Functional predictions of the microbiota and its associations between clinical features. Functional predictions of the microbiota in MSA and HC groups were listed in (A), (B), and (C). In feces, significant differences of KEGG pathways at level 3 were identified by STAMP software (A). In blood, significant KEGG pathways at level 2 (B) and 3 (C) were identified. Associations between clinical features and microbiota in feces (D) and blood (E) were listed in the heat maps using Spearman’s rank-correlation analysis. The intensity of the color represented the “r” value (negative score, blue; positive score, red). *p < 0.05, **p < 0.001. KEGG, Kyoto Encyclopedia of Genes and Genomes; UMSARS-II, The Unified Multiple System Atrophy Rating Scale-II; HAMD-17, 17-item Hamilton Rating Scale for Depression; HAMA, Hamilton Anxiety Scale; MMSE, Mini-Mental State Examination; SCOPA-AUT, The Scale for Outcomes in PD autonomic dysfunction.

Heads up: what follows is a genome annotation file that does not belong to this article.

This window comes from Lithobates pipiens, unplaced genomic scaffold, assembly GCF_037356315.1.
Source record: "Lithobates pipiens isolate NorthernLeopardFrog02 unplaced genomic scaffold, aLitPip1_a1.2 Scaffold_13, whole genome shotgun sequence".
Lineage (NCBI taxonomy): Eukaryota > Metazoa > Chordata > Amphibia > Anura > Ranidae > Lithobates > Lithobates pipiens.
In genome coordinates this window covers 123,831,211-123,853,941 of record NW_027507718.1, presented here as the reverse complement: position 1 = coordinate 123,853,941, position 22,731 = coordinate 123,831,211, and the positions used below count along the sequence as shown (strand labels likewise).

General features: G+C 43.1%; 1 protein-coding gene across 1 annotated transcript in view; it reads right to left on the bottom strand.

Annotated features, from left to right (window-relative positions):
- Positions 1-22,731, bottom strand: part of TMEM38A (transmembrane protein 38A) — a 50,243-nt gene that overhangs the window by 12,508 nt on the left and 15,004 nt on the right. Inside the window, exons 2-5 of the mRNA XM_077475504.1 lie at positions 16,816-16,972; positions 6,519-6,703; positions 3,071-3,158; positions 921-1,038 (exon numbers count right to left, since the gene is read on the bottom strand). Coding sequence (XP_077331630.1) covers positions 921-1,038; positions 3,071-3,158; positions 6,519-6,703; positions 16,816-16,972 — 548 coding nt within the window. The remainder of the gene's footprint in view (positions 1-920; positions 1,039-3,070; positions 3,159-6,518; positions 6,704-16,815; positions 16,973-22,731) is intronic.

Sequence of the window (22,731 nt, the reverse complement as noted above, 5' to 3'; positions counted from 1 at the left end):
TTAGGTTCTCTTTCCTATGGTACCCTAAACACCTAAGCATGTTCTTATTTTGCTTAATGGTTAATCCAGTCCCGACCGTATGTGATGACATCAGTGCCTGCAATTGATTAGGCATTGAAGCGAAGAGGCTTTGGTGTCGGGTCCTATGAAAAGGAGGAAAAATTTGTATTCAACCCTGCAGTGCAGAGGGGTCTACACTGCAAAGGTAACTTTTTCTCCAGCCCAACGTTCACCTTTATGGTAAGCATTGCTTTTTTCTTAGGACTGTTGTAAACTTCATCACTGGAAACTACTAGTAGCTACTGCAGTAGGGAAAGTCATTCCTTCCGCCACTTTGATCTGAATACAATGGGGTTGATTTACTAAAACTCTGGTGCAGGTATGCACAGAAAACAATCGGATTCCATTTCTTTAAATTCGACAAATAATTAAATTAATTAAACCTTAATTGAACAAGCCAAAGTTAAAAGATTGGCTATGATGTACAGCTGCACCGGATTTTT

Significant different pathways were identified both in the level 2 and 3 KEGG pathways in blood microbiota. The level 2 KEGG pathway related to immune system was increased in the blood of MSA patients (p < 0.05) (Fig. 4B). The level 3 KEGG pathways related to RNA transport, prostate cancer, beta lactam resistance, tetracycline biosynthesis, progesterone mediated oocyte maturation, antigen processing and presentation, NOD like receptor signaling pathway, and restriction enzyme were higher in MSA patients, whereas riboflavin metabolism was lower in MSA patients compared with HCs (p < 0.05) (Fig. 4C). However, no significantly different KEGG pathways were detected either in feces or blood at an FDR of 5%.